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Attorney: 1,200 California pastors agree to reopen 31st May

Sacramento, California, US

More than 1,200 California pastors say they will resume in-person services on 31st May in defiance of Governor Gavin Newsom’s stay-at-home order to slow the spread of the new coronavirus.

Newsom has gradually allowed some businesses to reopen as the state’s number of virus-related hospitalisations has flattened. But churches are still banned, along with hair salons and sporting events. Newsom said Monday churches could reopen in weeks, not months.

But many churches are tired of waiting. Wednesday, a lawyer representing a church in Lodi that has sued Newsom said more than 1,200 pastors have signed a “declaration of essentiality” that announces their plan to reopen on 31st May while observing physical distancing and other precautions.

Attorney Robert Tyler said some pastors represent multiple churches. He expects as many as 3,000 churches across California could have in-person services on 31st May.


New York will allow small religious gatherings starting Thursday as the state gradually loosens pandemic restrictions, Governor Andrew Cuomo said.

Religious gatherings of up to 10 people will be allowed statewide as long as participants wear masks and practice social distancing. The state also is allowing drive-in and parking lot services. Weddings will count as religious ceremonies.

The state will work with an Interfaith Advisory Council to discuss proposals to safely bring back religious services. The council consists of dozens of religious leaders, including Cardinal Timothy Dolan and Rev Dr Calvin Butts.

“I understand their desire to get to religious ceremonies as soon as possible. As a former altar boy, I get it,” Cuomo said. “But we need to find out how to do it and do it safely and do it smartly. The last thing we want to do is have a religious ceremony that winds up having more people infected.”

The guidelines for small religious gatherings came a day after Cuomo said the state will allow Memorial Day ceremonies with up to 10 people, even though non-essential gatherings have been barred in New York since March.

The New York Civil Liberties Union said both announcements raise constitutional concerns.

“We agree small events where people observe social distancing should be permitted, but that has to apply to all First Amendment events, regardless of message and regardless of whether religious or political,” Christopher Dunn, the group’s legal director, wrote in an email.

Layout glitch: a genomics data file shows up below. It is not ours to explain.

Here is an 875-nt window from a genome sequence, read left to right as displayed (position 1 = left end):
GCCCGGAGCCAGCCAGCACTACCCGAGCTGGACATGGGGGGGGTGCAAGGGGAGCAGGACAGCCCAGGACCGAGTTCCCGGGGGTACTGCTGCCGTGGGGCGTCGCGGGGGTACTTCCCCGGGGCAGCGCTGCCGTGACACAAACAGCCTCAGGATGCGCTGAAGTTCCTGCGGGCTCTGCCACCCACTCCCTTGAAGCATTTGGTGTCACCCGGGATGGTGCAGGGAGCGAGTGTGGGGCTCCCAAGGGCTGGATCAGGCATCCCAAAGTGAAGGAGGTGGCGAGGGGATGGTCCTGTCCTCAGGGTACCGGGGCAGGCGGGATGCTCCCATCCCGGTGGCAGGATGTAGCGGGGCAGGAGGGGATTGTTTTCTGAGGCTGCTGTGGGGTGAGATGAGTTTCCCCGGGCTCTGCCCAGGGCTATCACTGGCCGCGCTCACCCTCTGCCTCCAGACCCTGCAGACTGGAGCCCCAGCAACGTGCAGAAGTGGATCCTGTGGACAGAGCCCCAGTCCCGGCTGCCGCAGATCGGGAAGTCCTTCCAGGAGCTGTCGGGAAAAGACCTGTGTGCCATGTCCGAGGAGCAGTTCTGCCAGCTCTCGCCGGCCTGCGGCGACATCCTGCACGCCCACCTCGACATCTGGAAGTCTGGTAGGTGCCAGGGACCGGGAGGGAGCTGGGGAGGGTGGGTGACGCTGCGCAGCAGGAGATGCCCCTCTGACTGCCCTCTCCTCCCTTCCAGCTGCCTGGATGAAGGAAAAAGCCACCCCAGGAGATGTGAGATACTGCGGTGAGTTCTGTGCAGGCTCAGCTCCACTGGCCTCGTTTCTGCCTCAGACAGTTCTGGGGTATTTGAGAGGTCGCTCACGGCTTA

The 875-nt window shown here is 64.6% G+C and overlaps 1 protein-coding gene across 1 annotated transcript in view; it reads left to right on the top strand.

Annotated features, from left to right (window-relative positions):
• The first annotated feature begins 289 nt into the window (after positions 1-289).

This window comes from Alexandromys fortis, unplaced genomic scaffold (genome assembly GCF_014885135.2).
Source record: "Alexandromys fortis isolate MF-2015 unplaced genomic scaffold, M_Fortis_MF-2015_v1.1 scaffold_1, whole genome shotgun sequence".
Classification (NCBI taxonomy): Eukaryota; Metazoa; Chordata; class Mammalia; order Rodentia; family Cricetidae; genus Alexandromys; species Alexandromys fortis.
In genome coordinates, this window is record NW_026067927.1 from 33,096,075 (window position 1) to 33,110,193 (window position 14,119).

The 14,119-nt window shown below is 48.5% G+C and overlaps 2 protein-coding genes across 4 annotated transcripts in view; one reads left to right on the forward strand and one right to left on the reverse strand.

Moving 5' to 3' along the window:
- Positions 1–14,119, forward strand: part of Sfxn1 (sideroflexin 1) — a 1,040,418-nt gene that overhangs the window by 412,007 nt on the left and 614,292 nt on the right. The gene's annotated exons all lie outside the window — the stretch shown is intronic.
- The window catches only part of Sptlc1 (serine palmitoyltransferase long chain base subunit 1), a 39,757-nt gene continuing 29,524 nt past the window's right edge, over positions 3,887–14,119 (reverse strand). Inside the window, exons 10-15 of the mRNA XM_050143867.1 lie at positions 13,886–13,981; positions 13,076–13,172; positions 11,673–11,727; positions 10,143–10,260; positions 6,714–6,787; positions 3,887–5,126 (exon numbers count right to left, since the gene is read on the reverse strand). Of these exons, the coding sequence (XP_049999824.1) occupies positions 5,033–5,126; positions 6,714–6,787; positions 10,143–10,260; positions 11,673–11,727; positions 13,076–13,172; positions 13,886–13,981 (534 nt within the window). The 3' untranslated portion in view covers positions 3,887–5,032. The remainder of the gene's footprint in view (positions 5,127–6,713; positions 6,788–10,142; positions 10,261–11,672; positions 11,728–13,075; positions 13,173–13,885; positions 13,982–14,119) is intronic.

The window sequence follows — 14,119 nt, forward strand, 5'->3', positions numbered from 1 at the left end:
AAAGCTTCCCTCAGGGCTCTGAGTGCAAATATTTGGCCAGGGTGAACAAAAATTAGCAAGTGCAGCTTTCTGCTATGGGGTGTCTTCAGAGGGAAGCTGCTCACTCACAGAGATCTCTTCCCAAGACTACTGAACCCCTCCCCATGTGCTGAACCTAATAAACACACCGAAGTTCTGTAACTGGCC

– AP

“This letter was not sent for the purposes of asking for permission,” he said. 

The letter comes one day after the head of the US Justice Department’s Civil Rights Division told Newsom in a letter that his stay-at-home order discriminates against churches and places an “unfair burden” on them.

Representatives from Newsom’s office and the California Department of Public Health did not respond to a request for comment.

California has more than 85,700 coronavirus cases and more than 3,400 deaths, according to data complied by Johns Hopkins University. The number of people infected is likely higher because of a lack of testing.

For most people, the new coronavirus causes mild or moderate symptoms, such as fever and cough that clear up in two to three weeks. For some, especially older adults and people with existing health problems, it can cause more severe illness, including pneumonia, and death. 

California was the first state to issue a mandatory stay-at-home order to slow the spread of the coronavirus. Nearly all of the state’s churches complied with the order, with most holding services online for people to worship in their homes.

But that’s been a problem for Temple Ner Simcha in Westlake Village. Rabbi Michael Barclay has been streaming his services, but he says some of his congregants are orthodox Jews and cannot use electricity on the Sabbath. 

“It’s been extremely difficult to stay in contact with people, especially to deal with people and their psychological, emotional and spiritual needs,” said Barclay, who signed the letter and plans to resume services on 31st May. “It really has hurt the psyche and the spirit of people.”

Barclay said his 300-seat sanctuary has enough room for about 40 families to practice physical distancing “without a problem.”

The Cross Culture Christian Center in Lodi was one of the few churches that tried to keep meeting despite the stay-at-home order. Local police entered the church during a service in March to tell them they were violating the governor’s order. The church’s landlord later changed the locks, and police threatened to cite anyone who entered the property.

The church sued. A federal judge earlier this month sided with Newsom, saying he had the right to ban church services in the interest of public health. Tyler said the church has appealed the ruling.

Earlier this month, a federal judge in Kentucky ruled overturned Governor Andy Beshear’s temporary ban of religious services, saying he did not give a “compelling reason” to limit people’s right to freely practice religion.



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